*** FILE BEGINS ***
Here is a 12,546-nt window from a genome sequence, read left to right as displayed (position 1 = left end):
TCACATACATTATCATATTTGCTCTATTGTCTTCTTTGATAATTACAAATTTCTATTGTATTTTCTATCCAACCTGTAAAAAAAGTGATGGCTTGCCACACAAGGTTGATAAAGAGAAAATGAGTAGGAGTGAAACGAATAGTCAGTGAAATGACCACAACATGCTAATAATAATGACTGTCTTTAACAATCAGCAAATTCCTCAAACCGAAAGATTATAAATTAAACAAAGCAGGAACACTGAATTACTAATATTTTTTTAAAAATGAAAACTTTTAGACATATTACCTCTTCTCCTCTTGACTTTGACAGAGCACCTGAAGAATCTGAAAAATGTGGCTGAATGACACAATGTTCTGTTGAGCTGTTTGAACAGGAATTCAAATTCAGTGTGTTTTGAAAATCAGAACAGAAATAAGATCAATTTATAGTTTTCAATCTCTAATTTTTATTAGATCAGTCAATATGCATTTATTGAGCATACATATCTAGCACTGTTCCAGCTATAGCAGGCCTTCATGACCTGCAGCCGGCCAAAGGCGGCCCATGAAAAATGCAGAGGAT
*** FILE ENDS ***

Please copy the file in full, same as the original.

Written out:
Here is a 12,546-nt window from a genome sequence, read left to right as displayed (position 1 = left end):
TCACATACATTATCATATTTGCTCTATTGTCTTCTTTGATAATTACAAATTTCTATTGTATTTTCTATCCAACCTGTAAAAAAAGTGATGGCTTGCCACACAAGGTTGATAAAGAGAAAATGAGTAGGAGTGAAACGAATAGTCAGTGAAATGACCACAACATGCTAATAATAATGACTGTCTTTAACAATCAGCAAATTCCTCAAACCGAAAGATTATAAATTAAACAAAGCAGGAACACTGAATTACTAATATTTTTTTAAAAATGAAAACTTTTAGACATATTACCTCTTCTCCTCTTGACTTTGACAGAGCACCTGAAGAATCTGAAAAATGTGGCTGAATGACACAATGTTCTGTTGAGCTGTTTGAACAGGAATTCAAATTCAGTGTGTTTTGAAAATCAGAACAGAAATAAGATCAATTTATAGTTTTCAATCTCTAATTTTTATTAGATCAGTCAATATGCATTTATTGAGCATACATATCTAGCACTGTTCCAGCTATAGCAGGCCTTCATGACCTGCAGCCGGCCAAAGGCGGCCCATGAAAAATGCAGAGGAT